Two others of interest have turned up as well: Mr & Mrs Gregg — who (in company with Mrs Gosling) can only be William’s sister, Maria, and her husband Mr Henry Gregg of the Middle Temple. SUCH a thrill to catch these little glimpses of them in the early years of the 1800s.
Susan also sent me a newspaper “clipping” from 1805 – though the “Mrs Gosling” listed currently remains an unknown. Eliza Gosling had died in December 1803; and William doesn’t remarry until 1806 – so it’s not his wife. And there is always the possibility that any given Gosling is from the branch of the family attached to Francis Gosling (William’s cousin and partner in the banking firm Goslings and Sharpe).
But it’s less about the PEOPLE mentioned than the THINGS: carriages to be exact!
The news comes out of MARGATE (The Morning Post, dated 25 Sept 1805), and concerns the Dandelion Royal Fete. How enchanting to read of the “persons of exalted character” as well as the “sultry heat being tempered by the sea breezes”. Then arrive “the fashionables from Ramsgate”!! And the article’s writer is only too ready to tell you (the audience) which “fashionable” arrived in which equipage; it’s simply TOO DELICIOUS.
My currently-anonymous “Mrs. Gosling” appeared in her chariot —
Others (as you can see) came in landaus and curricles (guess none in phaetons or barouches were “prominent” enough to be mentioned!), though some “in full regimentals” came on horseback.
Now, if anyone has a diary or some letters from 1805 which pinpoints which Mrs. Gosling was in Margate and Ramsgate in September… come find me!
For those lucky enough to be within striking distance of the Huntington Library in San Marino, California: Funny Business: Humor in British Drawings from Hogarth to Rowlandson. The exhibition opened on August 15 and runs until 30 November 2015.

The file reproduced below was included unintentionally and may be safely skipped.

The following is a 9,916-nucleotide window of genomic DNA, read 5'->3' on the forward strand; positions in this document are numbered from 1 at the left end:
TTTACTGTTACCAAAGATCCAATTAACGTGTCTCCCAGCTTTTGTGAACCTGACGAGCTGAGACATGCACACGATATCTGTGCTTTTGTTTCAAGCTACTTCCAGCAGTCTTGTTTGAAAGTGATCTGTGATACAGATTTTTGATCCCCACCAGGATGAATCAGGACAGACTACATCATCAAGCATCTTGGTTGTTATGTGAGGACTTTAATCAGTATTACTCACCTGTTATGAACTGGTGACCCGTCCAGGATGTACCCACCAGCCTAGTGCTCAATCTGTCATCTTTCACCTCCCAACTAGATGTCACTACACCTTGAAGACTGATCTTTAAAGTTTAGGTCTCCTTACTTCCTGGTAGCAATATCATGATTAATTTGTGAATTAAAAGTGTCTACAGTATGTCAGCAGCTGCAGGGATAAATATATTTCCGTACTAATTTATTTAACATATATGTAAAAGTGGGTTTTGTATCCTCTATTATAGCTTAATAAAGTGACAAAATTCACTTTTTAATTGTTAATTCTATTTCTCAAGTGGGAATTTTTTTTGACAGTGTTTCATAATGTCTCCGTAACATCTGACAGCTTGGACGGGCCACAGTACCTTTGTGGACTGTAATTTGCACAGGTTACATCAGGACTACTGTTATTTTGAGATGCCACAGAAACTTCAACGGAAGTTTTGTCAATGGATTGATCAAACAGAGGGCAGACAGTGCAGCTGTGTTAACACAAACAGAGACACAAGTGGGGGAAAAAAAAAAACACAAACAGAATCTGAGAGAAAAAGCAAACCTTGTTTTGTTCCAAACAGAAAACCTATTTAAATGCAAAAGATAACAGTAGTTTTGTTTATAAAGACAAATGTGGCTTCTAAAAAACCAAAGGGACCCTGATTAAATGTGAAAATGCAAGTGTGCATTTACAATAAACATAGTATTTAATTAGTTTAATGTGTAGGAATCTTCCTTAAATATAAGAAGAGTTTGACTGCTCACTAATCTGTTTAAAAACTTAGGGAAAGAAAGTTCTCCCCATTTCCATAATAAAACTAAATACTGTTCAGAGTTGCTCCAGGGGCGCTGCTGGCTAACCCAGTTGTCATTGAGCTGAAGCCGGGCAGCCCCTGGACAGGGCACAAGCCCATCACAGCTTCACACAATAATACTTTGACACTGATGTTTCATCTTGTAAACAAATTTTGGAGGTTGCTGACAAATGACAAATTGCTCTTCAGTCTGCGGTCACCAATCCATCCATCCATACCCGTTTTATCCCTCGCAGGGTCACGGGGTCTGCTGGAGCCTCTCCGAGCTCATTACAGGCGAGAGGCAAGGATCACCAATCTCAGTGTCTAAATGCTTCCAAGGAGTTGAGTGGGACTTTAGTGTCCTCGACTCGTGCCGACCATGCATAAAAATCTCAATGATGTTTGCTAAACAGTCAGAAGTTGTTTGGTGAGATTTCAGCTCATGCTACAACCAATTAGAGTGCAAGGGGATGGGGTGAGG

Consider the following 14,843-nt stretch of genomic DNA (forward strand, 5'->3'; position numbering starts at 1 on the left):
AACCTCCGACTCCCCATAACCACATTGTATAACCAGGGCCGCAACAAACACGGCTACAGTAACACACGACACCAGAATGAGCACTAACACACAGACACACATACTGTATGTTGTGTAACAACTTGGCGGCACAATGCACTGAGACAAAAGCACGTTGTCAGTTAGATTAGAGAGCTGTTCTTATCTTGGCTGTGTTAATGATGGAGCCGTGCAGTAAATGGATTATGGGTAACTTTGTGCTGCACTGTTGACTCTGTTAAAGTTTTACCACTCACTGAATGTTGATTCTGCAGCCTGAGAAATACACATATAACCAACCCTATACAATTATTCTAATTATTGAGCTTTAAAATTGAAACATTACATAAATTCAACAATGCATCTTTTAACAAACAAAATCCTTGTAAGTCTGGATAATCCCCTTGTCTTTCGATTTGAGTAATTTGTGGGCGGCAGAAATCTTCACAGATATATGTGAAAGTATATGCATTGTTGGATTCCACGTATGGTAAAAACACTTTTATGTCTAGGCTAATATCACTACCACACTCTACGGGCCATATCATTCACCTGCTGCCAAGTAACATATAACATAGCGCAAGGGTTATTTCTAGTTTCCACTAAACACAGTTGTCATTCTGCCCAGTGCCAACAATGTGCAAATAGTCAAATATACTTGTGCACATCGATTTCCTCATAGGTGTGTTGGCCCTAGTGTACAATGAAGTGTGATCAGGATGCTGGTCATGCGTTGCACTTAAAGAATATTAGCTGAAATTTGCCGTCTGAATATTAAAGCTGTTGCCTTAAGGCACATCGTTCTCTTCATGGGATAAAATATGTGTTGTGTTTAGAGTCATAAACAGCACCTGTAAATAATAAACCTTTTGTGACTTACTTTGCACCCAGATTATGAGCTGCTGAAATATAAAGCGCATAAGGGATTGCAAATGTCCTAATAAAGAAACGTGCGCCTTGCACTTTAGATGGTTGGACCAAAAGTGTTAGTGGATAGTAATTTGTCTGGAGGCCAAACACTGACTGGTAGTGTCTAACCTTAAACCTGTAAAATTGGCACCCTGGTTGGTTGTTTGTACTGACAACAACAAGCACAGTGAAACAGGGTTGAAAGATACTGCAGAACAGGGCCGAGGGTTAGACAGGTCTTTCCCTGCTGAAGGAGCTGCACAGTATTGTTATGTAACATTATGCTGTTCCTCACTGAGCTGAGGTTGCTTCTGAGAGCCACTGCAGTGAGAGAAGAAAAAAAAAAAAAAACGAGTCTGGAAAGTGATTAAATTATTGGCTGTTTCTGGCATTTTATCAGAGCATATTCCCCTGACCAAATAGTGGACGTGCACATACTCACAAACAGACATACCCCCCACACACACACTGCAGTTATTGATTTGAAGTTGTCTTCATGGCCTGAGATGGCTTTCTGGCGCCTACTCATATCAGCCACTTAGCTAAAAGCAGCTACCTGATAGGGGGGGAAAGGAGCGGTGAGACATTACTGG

The things you find when you aren’t LOOKING! Today, among the gifts at London’s National Portrait Gallery, it is this little JANE AUSTEN CUSHION.
The “portrait” is that which appeared in Edward Austen’s book on his aunt, written late in life (c1870). Measuring 45cm (approximately 17-inches square), it’s described as being of a “super soft faux suede” that’s machine washable. A bit pricey for those paying with dollars: £35. Comes with “cushion pad” which I assume is the pillow insert.
In yesterday’s mail the terrific-looking new book by Jenny Uglow (I have her humongous biography of Gaskell), “In These Times”: Living in Britain through Napoleon’s Wars, 1793-1815.
Nothing can be more up my alley! It’s about the Napoleonic era without being all about battles, and strategies, and War-War-War (to quote Scarlett O’Hara). I need information of the 1790s through 1810s, but I want to learn from it, not be BORED by it. (Yeah, war bores me. Though when I worked at a local college [uni-aged students for those of you in the UK], the POPULAR courses in history were Black Death and World War II. Still, I am what I am: more interested in social history and women’s history.)
I recognize a few names – for Uglow uses personal accounts to paint a full picture. There’s the Heber family (I adore the book Dear Miss Heber…); Lady Lyttleton (née Sarah Spencer); Jane Austen’s “sailor brothers”, Frank (Sir Francis Austen later in life) and Charles Austen; Betsey Fremantle (I’m still waiting from more from her current biographer, Elaine Chalus; though I have the complete set of three volumes published in the 1940s); Mary Hardy, the Norfolk diaristabout whom I have blogged before, at RegencyReads.